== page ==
Kavanaugh accuser agrees to testify before Senate committee next week originally appeared on abcnews.go.com
Christine Blasey Ford, who has accused Supreme Court nominee Brett Kavanaugh of sexual assault, has agreed to testify before the Senate Judiciary Committee next week.
Certain details appear to remain outstanding, including which day Ford will testify -- Thursday, as she had asked for, or Wednesday, which the committee chairman wanted.
Ford's lawyers also asked that no outside counsel be allowed to question their client, a reference to GOP members possibly hiring legal staff -- likely women -- to question Ford. Many Republicans are concerned about the optics of an all-male GOP panel questioning Ford.
Ford's lawyers wrote in an email Saturday afternoon that she "accepts the committee's request to provide her firsthand knowledge of Brett Kavanaugh's sexual misconduct next week."
(MORE: Judiciary Committee Republicans have maintained open line of communication with Ford lawyers)
The email went on to criticize the committee for its proposed conditions as set forward Friday -- including a plan to hold a confirmation vote on Kavanaugh on Monday if an agreement on Ford's testimony wasn't reached -- which Ford's lawyers said "are fundamentally inconsistent with the committee's promise of a fair, impartial investigation into her allegations."
"We are disappointed with the leaks and the bullying that have tainted the process. We are hopeful that we can reach agreement on details," the lawyers, Debra S. Katz and Lisa Banks, wrote in Saturday's email, ending with a request to set a time Saturday afternoon "to continue our negotiations."
The response from Ford's lawyers came around 2:30 p.m. Saturday, meeting a deadline set by the committee chairman, Sen. Charles Grassley, R-Iowa.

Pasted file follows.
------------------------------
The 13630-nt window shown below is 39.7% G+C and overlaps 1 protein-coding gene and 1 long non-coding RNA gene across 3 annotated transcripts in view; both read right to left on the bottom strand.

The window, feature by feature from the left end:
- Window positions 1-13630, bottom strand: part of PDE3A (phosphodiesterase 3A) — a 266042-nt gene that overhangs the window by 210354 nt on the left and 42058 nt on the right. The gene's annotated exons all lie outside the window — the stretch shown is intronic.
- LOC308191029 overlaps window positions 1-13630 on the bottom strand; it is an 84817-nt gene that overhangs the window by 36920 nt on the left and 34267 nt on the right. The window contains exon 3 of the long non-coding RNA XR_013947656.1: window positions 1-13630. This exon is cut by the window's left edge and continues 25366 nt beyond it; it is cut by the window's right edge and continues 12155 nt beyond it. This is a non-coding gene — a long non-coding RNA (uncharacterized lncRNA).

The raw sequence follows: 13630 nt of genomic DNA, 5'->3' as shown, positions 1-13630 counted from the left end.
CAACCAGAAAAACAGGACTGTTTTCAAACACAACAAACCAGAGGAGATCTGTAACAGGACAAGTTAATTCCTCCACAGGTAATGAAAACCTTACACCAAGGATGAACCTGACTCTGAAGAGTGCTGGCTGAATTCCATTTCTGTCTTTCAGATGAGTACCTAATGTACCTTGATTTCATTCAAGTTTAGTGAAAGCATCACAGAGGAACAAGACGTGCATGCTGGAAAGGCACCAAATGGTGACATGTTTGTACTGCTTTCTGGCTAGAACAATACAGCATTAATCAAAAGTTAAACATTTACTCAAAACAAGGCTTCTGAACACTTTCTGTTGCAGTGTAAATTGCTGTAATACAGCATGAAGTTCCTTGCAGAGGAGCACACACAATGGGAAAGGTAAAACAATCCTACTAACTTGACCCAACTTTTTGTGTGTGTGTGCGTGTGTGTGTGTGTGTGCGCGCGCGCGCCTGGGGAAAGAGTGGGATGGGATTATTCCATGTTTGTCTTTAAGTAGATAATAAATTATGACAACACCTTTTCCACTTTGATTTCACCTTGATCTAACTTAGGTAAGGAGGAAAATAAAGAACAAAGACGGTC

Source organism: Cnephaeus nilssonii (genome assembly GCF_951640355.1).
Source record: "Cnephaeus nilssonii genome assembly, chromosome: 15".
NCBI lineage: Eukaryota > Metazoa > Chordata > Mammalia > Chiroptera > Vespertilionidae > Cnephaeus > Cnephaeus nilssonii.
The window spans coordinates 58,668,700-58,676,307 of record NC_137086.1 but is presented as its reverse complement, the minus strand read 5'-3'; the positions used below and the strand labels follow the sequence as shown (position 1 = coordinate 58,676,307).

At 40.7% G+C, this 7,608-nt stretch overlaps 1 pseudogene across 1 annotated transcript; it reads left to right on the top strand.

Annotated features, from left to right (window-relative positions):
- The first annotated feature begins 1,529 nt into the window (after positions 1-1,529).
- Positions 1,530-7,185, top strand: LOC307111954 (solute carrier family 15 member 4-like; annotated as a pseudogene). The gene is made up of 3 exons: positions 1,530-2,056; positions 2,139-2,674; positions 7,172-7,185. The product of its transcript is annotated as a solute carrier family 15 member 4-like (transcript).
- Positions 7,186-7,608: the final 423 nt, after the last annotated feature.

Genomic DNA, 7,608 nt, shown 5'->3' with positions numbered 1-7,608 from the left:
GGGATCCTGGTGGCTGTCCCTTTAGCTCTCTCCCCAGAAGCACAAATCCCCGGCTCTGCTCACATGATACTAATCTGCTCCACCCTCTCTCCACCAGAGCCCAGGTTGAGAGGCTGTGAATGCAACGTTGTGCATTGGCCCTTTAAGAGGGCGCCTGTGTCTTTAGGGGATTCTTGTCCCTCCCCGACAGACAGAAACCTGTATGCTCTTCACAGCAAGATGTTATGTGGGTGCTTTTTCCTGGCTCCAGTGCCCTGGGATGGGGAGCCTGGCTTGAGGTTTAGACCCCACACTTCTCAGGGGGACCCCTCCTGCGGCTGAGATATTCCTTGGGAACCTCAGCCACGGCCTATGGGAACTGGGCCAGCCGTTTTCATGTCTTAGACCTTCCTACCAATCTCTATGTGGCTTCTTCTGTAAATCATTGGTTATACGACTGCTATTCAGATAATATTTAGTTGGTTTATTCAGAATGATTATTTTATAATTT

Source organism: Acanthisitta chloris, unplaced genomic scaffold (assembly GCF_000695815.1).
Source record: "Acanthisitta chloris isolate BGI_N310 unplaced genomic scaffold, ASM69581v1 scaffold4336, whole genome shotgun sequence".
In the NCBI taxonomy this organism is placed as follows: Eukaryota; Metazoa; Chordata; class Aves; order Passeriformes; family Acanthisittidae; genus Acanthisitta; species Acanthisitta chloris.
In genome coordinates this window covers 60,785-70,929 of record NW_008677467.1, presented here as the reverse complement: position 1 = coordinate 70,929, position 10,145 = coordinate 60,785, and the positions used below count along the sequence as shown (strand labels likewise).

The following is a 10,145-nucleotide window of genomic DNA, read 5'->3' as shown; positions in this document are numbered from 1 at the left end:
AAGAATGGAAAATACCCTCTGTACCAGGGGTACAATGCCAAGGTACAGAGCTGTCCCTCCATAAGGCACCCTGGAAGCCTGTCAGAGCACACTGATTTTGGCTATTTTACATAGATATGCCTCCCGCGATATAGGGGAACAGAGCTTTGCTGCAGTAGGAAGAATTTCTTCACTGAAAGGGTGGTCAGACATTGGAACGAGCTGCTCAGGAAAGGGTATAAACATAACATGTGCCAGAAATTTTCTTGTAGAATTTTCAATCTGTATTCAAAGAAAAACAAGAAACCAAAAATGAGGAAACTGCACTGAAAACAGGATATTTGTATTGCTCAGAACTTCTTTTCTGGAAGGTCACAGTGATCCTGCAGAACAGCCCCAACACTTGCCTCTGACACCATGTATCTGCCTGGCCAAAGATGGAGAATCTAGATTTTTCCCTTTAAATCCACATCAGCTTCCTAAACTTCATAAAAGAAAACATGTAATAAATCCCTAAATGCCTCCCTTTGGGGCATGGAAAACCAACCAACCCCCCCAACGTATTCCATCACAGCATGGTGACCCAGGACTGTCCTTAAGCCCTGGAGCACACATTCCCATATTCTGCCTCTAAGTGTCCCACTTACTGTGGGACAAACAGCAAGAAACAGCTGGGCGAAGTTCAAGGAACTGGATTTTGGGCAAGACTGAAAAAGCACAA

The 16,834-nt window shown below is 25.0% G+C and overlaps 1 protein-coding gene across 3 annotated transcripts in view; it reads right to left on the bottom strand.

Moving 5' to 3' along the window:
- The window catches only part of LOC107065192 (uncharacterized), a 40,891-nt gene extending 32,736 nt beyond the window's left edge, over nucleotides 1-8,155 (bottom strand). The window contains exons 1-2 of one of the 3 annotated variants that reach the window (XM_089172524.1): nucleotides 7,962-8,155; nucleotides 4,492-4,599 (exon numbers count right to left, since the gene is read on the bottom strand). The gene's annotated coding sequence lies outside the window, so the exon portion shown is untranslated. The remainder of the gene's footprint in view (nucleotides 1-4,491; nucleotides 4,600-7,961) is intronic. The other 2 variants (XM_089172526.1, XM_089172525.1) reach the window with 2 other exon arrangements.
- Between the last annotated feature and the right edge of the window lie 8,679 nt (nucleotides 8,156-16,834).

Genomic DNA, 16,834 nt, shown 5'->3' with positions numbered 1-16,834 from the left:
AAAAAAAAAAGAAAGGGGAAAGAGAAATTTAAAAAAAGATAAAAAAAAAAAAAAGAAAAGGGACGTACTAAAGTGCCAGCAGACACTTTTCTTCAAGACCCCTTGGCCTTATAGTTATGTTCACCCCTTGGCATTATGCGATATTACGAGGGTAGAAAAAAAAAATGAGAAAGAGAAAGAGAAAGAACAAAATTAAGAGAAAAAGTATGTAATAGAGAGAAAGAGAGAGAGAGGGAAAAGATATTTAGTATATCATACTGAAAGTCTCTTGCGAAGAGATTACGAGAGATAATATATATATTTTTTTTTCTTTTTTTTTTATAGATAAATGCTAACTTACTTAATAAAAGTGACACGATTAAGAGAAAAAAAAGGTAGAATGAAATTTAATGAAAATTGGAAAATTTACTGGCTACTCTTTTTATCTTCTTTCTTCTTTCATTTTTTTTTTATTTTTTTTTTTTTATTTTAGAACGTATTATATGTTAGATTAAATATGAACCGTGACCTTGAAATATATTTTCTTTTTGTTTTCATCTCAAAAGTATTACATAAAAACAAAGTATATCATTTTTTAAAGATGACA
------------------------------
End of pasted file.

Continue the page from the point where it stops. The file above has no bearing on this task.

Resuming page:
However, a senior White House official told ABC News they do not see the letter as any kind of agreement to testify.
(MORE: Trump challenges Christine Blasey Ford's allegation of sexual assault against Brett Kavanaugh)
"Our view is that until there's an agreement there's not an agreement. Judge Kavanaugh agreed to testify and was made available for interviews," the official said on the condition of anonymity.
The official said the letter could be "latest delay tactic that they've been attempting," and added that it's a way to continue negotiating.
"Let's see how the committee proceeds, but I don't see this as an agreement," the official said.
Meanwhile, after the deadline had passed, attorney Michael Bromwich -- who formerly held positions as a former federal prosecutor, inspector general for the Department of Justice, and director for President Obama's Bureau of Ocean Energy Management -- tweeted that had joined Ford's legal team.
"I'm honored to joining Debra Katz and Lisa Banks in representing Dr. Ford," he said.
Grassley had tweeted Friday night that he had given another extension to Ford "to decide if she wants to proceed with the statement she made last week to testify to the Senate," a reference to Ford's account to The Washington Post on Sunday of the alleged assault by Kavanaugh when the two were teens in the Maryland suburbs in the 1980s.
Kavanaugh has categorically denied the allegations and said he stands ready to testify whenever called.
The Republican committee chairman also tweeted Friday that he had granted Ford "five extensions" in setting terms for her testimony and he apologized to Kavanaugh, saying he's not normally so indecisive.
Katz sent a letter Friday accusing Grassley of setting "aggressive and artificial deadlines" on the negotiations.
"The imposition of aggressive and artificial deadlines regarding the date and conditions of any hearing has created tremendous and unwarranted anxiety and stress on Dr. Ford," Katz wrote. "Your cavalier treatment of a sexual assault survivor who has been doing her best to cooperate with the Committee is completely inappropriate."
Prior to the extension Friday, the top Democrat on the Judiciary Committee also questioned why Republicans could not wait another day to get a response from Ford.
"It's clear that Republicans are doing all they can to cement another conservative seat on the Supreme Court -- at any cost -- even pushing through a nominee with a cloud of controversy hanging over his head," Sen. Dianne Feinstein of California said.
"Brett Kavanaugh could serve on the court for 40 years. What's another 24 hours to make sure we get this right?" she said.
ABC News' Ali Rogin contributed to this report.